We recently started using DocBook for generating the Release-Notes for the different products. The release notes document, is setup as a DocBook 'book' (one file). This file contains some general info and the XInclude references to the chapters (and optional the appendixes).
Each release version of the product, gets its own chapter (as a separate file). One of the sections contains the changes (of that release). The details of that section are extracted from BugZilla and placed in a separate file (in a directory target/docbook-generated). This section starts with an DocBook table which contains an summery off all the changes. Then for each row in the table, a detailed simple-section is followed. (We created a own Maven plug-in for this).
The release notes contain many times all kind of additional tables. The data in those tables is already available in different forms. So we created an other Maven plug-in which can convert csv based data into a DocBook table. Then the relevant data is easy to update / modify and they get automaticly included in the relevant chapter, as long as the table in reference correctly. (A warning / error is given when that happens.)
These csv tables, the chapter files and the release-notes file are all checked in along with the code of the project. This has several advantages, which developers see as obviously, but which are sometimes unknown to (technical) writers. Some are like:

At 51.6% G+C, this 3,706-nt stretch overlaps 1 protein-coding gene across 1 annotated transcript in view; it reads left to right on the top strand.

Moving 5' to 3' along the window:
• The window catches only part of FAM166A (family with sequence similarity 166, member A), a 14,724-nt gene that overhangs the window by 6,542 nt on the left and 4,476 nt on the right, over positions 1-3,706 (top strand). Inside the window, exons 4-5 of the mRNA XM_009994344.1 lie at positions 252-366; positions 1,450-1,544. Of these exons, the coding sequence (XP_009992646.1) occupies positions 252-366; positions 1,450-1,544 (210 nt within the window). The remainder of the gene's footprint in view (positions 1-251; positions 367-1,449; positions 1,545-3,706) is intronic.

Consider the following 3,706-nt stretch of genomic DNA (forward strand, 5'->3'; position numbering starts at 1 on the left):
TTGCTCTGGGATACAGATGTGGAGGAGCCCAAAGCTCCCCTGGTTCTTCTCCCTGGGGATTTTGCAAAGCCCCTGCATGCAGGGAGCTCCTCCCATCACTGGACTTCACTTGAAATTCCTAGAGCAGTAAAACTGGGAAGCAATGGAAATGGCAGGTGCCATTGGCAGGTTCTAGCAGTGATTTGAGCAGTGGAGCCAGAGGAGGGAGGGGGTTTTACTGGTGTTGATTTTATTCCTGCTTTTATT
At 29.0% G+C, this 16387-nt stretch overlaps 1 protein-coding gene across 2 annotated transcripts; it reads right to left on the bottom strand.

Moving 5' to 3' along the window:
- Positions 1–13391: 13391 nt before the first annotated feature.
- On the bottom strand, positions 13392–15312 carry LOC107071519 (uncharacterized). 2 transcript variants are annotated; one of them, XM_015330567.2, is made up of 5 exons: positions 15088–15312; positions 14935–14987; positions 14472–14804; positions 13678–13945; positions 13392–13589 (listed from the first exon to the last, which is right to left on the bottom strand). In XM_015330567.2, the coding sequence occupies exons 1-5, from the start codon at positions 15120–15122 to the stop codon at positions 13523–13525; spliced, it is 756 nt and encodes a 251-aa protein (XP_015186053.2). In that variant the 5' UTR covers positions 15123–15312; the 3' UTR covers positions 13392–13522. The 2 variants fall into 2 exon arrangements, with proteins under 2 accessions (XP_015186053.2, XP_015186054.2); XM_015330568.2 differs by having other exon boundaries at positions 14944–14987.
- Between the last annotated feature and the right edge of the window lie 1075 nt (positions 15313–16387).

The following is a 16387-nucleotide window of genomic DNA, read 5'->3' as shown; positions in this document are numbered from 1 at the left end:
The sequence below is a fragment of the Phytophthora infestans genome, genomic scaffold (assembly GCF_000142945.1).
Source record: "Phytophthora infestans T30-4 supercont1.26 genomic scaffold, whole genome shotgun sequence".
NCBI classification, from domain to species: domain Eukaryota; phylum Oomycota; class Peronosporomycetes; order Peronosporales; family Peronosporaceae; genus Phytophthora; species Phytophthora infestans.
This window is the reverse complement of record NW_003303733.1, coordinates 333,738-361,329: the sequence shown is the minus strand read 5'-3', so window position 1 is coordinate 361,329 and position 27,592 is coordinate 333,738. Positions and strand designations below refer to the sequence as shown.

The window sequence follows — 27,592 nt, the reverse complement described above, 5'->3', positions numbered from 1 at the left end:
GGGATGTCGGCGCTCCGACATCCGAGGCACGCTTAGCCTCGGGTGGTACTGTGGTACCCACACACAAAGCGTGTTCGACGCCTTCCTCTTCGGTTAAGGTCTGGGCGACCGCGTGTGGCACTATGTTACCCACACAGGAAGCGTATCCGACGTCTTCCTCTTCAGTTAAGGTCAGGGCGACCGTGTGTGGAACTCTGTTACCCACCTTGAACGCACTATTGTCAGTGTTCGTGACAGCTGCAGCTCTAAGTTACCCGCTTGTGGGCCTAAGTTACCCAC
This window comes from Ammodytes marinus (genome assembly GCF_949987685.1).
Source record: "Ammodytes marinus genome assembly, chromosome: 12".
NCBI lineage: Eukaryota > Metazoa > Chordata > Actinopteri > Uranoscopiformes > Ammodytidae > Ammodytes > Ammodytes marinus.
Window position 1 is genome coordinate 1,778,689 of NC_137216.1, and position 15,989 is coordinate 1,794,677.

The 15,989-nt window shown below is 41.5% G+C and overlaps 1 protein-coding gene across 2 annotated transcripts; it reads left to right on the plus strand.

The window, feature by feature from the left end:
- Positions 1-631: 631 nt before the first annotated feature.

- easy checking of differences (good for reviewing new version of a book / article)
- multiple users can edit / update the same document in parallel
- branching of sources (SCM system)
Other huge advantages are:
- Writers / developers can both update / add / correct the document (this was one of the problems we had)
- Consistent look & feel, of the output document(s)
- No time is wasted, with updating indexes etc etc
- Automaticly building of documents (through Maven / Hudson) same as compiling code
- Documents are close-by the product code (check-out as one project!) So no need to search for documents (easy to render by Maven target)
- Easy inclusion of general sections like Copyrights, Legal stuff etc.
- Easy included into the created installer (IzPack, as Maven plug-in)
Long term advantages:
- If the house style of the company changes, only a few new style-sheet is required, and then all the documents, can be re-rendered (or will get the new style, as soon as the product is released again).
This is just a quick overview of what we did do. There is no real issue, why we should not use this for all our documentation.
It actually was the second time I did do this trick, to generate release-notes, with DocBook. It brings a lot of advantages and saves a lot of dull work for each release!